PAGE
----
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Tuesday, November 9, 2010

Americans and the Jobs Problem

Each month we ask Americans to name the most important problem facing the country. Responses are placed into categories. This month, the response category of “jobs” has (slightly) edged out the "economy" as the top. In other words, slightly more Americans say "jobs" or "unemployment" when asked to name the most important problem than say "the economy."

This is only the third month in which this has happened since the recession hit in 2008. This is not a big deal in the big picture, since both jobs and the economy are part and parcel of an even-larger umbrella category of economic mentions -- a category which totaled 69% in November (i.e., 69% of Americans mentioned some aspect of the economy as the nation's top problem). Still, the specific category “jobs” has percolated up to 33% mentions after being in the low 20%s last June and July. The "economy", a general category, is mentioned by 31% of respondents.

This poll was conducted at a time in which Americans’ economic confidence has been improving. In fact, our Economic Confidence Index is now at -19 (Nov. 9 update), which is as positive as it has been since last May. Gallup's Economic Confidence Index was way down from a -33 as recently as the week before the election in late October.

Why might "jobs" be up some in terms of Americans' mentions of the top problems facing the country? It may be that the salience of Friday’s government unemployment news was fresh on some respondents' minds as they answered this question -- although some interviewing was conducted Thursday night before the report was made public Friday morning. Otherwise, it may simply reflect continuing concern about employment.

We are still faced with the question, of course, about what to do to improve the jobs and employment picture.

Here’s what President Obama said in his press conference on Wednesday:

I think that there is no doubt that people’s number-one concern is the economy. And what they were expressing great frustration about is the fact that we haven’t made enough progress on the economy. We’ve stabilized the economy. We’ve got job growth in the private sectors. But people all across America aren’t feeling that progress. They don't see it. And they understand that I’m the President of the United States, and that my core responsibility is making sure that we’ve got an economy that's growing, a middle class that feels secure, that jobs are being created. And so I think I've got to take direct responsibility for the fact that we have not made as much progress as we need to make.

President Obama is right on in his diagnosis that the economy is the people’s number-one concern -- as I reviewed above. But what about his assertion that it is his “core responsibility” to make sure that “ . . . jobs are being created”?

We do have some data that speak to the general issue of the role of the federal government in attacking the jobs problem.

In our September Gallup Governance survey, we asked Americans to indicate how much responsibility they felt government should have for a list of different challenges facing society. One of these was “Making sure that all those who want jobs have them.” Here’s what we found:

So we have a little more than half -- 51% -- of Americans who tilt toward the total responsibility end of this scale when it comes to creating jobs. Only 27% tilt toward the no responsibility end of the scale. That would seem to suggest that the average American tilts toward getting the government involved in doing something about the employment situation in this country.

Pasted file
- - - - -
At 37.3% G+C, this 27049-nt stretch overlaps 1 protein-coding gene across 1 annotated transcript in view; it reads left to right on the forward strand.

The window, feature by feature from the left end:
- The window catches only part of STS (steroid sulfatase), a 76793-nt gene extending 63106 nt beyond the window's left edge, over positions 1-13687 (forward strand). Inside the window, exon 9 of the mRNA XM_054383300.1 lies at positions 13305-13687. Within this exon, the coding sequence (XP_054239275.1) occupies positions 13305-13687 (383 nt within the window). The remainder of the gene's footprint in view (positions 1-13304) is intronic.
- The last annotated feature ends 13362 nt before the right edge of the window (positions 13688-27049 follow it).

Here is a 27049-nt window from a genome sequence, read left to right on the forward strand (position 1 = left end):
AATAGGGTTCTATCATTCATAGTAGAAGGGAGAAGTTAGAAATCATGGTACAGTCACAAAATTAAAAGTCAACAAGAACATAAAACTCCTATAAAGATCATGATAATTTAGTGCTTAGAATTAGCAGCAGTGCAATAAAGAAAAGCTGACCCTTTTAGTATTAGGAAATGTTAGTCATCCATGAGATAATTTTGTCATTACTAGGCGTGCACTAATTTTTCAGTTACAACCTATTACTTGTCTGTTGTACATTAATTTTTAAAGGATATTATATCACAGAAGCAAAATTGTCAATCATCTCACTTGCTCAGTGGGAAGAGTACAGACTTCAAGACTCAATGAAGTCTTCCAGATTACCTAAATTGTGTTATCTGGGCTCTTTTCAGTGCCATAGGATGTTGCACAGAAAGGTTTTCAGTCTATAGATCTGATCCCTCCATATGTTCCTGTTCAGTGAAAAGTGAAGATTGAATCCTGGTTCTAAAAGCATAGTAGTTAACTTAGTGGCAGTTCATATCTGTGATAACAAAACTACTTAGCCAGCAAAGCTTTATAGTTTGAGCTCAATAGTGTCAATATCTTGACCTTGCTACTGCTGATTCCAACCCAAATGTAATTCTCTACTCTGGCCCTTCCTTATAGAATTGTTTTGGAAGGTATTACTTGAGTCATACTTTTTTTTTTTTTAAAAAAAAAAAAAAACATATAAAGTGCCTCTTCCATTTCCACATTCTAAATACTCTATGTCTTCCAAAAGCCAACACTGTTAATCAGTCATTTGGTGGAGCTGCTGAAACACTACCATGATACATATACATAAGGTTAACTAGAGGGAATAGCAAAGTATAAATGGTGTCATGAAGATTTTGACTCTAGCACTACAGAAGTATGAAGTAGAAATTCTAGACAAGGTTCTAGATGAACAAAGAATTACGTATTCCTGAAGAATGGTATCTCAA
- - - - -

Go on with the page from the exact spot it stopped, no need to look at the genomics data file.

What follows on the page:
There are, as can be seen, differences across party lines.

About three-quarters of Democrats tilt toward “total responsibility,” contrasted with 40% of Republicans. So we know that Democrats are more oriented toward government actions in this arena than Republicans -- a not particularly shocking finding. But, even among Republicans, only 39% tilt toward the “no responsibility” end. So there is definitely at least some sentiment among GOPers that the government should do something about jobs.

Which, of course, leads us to the final question: what exactly should the government do about jobs? That's the key issue, of course. Some might argue that the government could help create jobs by more passive means such as providing tax cuts for all businesses.  Others might argue that the government could help create jobs by more active means such as stimulus spending. Same theoretical outcome; much different methods.

When we recently gave Americans a choice among four specific actions that should be Congress' priority after the election, "passing a new economic stimulus bill designed to create jobs" got more choices than any of the others listed -- but even that was only at 38%. Republicans, for example, were very unlikely to say that federal stimulus spending should be the priority, opting instead for cutting federal spending and repealing the healthcare reform act. Which helps underscore how difficult it is going to be for the new Congress to figure out exactly what it wants to do to help fix the nation's number one problem.


Anonymous said...
November 14, 2010 at 11:13 AM  

Very informative. Please consider adding an item advocating efforts and activities by the federal gov. to develop exports.

Also, add an item advocating accelerated (to compensate for laxity in recent years) of spending by ALL levels of government on repairing and upgrading infrastructure (bridges, roads, transportation, "green" construction and building rehabilitation and worker safety (as in coal mines), etc.). Such projects are appropriately funded publicly, and always have been. Pls ask more questions about how people feel about more spending in that area.

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